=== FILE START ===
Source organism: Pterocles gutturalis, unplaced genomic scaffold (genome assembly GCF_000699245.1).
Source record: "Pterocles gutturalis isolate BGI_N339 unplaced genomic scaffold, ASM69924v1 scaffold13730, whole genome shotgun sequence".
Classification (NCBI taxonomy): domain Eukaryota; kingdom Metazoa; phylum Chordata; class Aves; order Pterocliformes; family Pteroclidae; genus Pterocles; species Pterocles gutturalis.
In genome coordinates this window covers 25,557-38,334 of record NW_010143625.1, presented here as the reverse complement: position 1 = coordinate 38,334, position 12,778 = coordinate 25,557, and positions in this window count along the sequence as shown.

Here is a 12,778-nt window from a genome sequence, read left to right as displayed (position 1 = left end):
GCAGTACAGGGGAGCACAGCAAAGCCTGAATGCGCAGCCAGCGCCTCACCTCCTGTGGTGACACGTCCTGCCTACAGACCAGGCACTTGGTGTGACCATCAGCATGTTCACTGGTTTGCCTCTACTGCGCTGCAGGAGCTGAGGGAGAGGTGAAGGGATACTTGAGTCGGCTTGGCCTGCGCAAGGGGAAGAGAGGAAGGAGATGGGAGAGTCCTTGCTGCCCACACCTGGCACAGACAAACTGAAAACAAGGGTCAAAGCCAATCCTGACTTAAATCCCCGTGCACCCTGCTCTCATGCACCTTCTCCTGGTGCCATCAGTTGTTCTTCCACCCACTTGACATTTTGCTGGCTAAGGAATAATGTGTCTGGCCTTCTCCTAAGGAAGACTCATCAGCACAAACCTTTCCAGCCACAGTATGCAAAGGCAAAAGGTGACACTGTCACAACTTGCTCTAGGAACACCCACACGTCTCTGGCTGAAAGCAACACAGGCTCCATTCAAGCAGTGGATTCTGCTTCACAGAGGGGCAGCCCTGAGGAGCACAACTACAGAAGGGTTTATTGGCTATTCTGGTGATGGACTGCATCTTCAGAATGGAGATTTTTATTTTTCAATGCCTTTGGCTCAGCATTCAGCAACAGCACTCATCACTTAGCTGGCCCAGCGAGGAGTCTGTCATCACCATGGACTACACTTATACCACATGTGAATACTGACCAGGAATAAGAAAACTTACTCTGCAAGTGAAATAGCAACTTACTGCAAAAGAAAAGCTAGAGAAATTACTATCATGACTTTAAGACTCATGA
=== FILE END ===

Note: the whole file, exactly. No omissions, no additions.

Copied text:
Source organism: Pterocles gutturalis, unplaced genomic scaffold (genome assembly GCF_000699245.1).
Source record: "Pterocles gutturalis isolate BGI_N339 unplaced genomic scaffold, ASM69924v1 scaffold13730, whole genome shotgun sequence".
Classification (NCBI taxonomy): domain Eukaryota; kingdom Metazoa; phylum Chordata; class Aves; order Pterocliformes; family Pteroclidae; genus Pterocles; species Pterocles gutturalis.
In genome coordinates this window covers 25,557-38,334 of record NW_010143625.1, presented here as the reverse complement: position 1 = coordinate 38,334, position 12,778 = coordinate 25,557, and positions in this window count along the sequence as shown.

Here is a 12,778-nt window from a genome sequence, read left to right as displayed (position 1 = left end):
GCAGTACAGGGGAGCACAGCAAAGCCTGAATGCGCAGCCAGCGCCTCACCTCCTGTGGTGACACGTCCTGCCTACAGACCAGGCACTTGGTGTGACCATCAGCATGTTCACTGGTTTGCCTCTACTGCGCTGCAGGAGCTGAGGGAGAGGTGAAGGGATACTTGAGTCGGCTTGGCCTGCGCAAGGGGAAGAGAGGAAGGAGATGGGAGAGTCCTTGCTGCCCACACCTGGCACAGACAAACTGAAAACAAGGGTCAAAGCCAATCCTGACTTAAATCCCCGTGCACCCTGCTCTCATGCACCTTCTCCTGGTGCCATCAGTTGTTCTTCCACCCACTTGACATTTTGCTGGCTAAGGAATAATGTGTCTGGCCTTCTCCTAAGGAAGACTCATCAGCACAAACCTTTCCAGCCACAGTATGCAAAGGCAAAAGGTGACACTGTCACAACTTGCTCTAGGAACACCCACACGTCTCTGGCTGAAAGCAACACAGGCTCCATTCAAGCAGTGGATTCTGCTTCACAGAGGGGCAGCCCTGAGGAGCACAACTACAGAAGGGTTTATTGGCTATTCTGGTGATGGACTGCATCTTCAGAATGGAGATTTTTATTTTTCAATGCCTTTGGCTCAGCATTCAGCAACAGCACTCATCACTTAGCTGGCCCAGCGAGGAGTCTGTCATCACCATGGACTACACTTATACCACATGTGAATACTGACCAGGAATAAGAAAACTTACTCTGCAAGTGAAATAGCAACTTACTGCAAAAGAAAAGCTAGAGAAATTACTATCATGACTTTAAGACTCATGA